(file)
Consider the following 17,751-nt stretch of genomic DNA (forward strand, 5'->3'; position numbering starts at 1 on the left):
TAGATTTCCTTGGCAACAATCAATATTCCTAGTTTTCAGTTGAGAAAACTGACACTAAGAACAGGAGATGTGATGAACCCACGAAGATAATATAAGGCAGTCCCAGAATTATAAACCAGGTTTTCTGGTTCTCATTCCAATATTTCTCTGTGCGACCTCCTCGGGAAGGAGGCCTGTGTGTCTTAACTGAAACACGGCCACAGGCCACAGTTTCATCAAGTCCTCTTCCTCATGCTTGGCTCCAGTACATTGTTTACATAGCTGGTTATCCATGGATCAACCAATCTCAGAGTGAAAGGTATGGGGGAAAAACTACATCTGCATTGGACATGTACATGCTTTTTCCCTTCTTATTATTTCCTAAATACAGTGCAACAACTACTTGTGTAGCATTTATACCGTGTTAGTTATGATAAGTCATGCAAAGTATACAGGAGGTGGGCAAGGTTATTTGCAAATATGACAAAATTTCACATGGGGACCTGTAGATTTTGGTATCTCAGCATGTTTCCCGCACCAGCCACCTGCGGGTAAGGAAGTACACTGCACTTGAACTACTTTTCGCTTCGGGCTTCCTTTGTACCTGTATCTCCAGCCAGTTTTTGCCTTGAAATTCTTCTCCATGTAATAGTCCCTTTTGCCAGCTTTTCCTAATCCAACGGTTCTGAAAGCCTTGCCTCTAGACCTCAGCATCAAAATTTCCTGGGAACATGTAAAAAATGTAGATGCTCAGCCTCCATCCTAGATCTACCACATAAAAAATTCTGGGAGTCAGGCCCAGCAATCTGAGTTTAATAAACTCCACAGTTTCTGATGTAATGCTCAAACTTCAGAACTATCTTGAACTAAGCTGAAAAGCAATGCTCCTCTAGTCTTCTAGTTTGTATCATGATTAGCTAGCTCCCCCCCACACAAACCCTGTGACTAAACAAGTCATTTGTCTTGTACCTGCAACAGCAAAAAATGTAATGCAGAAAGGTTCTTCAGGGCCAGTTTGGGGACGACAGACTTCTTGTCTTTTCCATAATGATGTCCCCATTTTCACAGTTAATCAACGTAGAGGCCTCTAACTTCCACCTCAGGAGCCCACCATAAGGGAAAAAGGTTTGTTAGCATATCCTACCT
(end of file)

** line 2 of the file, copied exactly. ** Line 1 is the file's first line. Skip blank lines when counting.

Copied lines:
TAGATTTCCTTGGCAACAATCAATATTCCTAGTTTTCAGTTGAGAAAACTGACACTAAGAACAGGAGATGTGATGAACCCACGAAGATAATATAAGGCAGTCCCAGAATTATAAACCAGGTTTTCTGGTTCTCATTCCAATATTTCTCTGTGCGACCTCCTCGGGAAGGAGGCCTGTGTGTCTTAACTGAAACACGGCCACAGGCCACAGTTTCATCAAGTCCTCTTCCTCATGCTTGGCTCCAGTACATTGTTTACATAGCTGGTTATCCATGGATCAACCAATCTCAGAGTGAAAGGTATGGGGGAAAAACTACATCTGCATTGGACATGTACATGCTTTTTCCCTTCTTATTATTTCCTAAATACAGTGCAACAACTACTTGTGTAGCATTTATACCGTGTTAGTTATGATAAGTCATGCAAAGTATACAGGAGGTGGGCAAGGTTATTTGCAAATATGACAAAATTTCACATGGGGACCTGTAGATTTTGGTATCTCAGCATGTTTCCCGCACCAGCCACCTGCGGGTAAGGAAGTACACTGCACTTGAACTACTTTTCGCTTCGGGCTTCCTTTGTACCTGTATCTCCAGCCAGTTTTTGCCTTGAAATTCTTCTCCATGTAATAGTCCCTTTTGCCAGCTTTTCCTAATCCAACGGTTCTGAAAGCCTTGCCTCTAGACCTCAGCATCAAAATTTCCTGGGAACATGTAAAAAATGTAGATGCTCAGCCTCCATCCTAGATCTACCACATAAAAAATTCTGGGAGTCAGGCCCAGCAATCTGAGTTTAATAAACTCCACAGTTTCTGATGTAATGCTCAAACTTCAGAACTATCTTGAACTAAGCTGAAAAGCAATGCTCCTCTAGTCTTCTAGTTTGTATCATGATTAGCTAGCTCCCCCCCACACAAACCCTGTGACTAAACAAGTCATTTGTCTTGTACCTGCAACAGCAAAAAATGTAATGCAGAAAGGTTCTTCAGGGCCAGTTTGGGGACGACAGACTTCTTGTCTTTTCCATAATGATGTCCCCATTTTCACAGTTAATCAACGTAGAGGCCTCTAACTTCCACCTCAGGAGCCCACCATAAGGGAAAAAGGTTTGTTAGCATATCCTACCT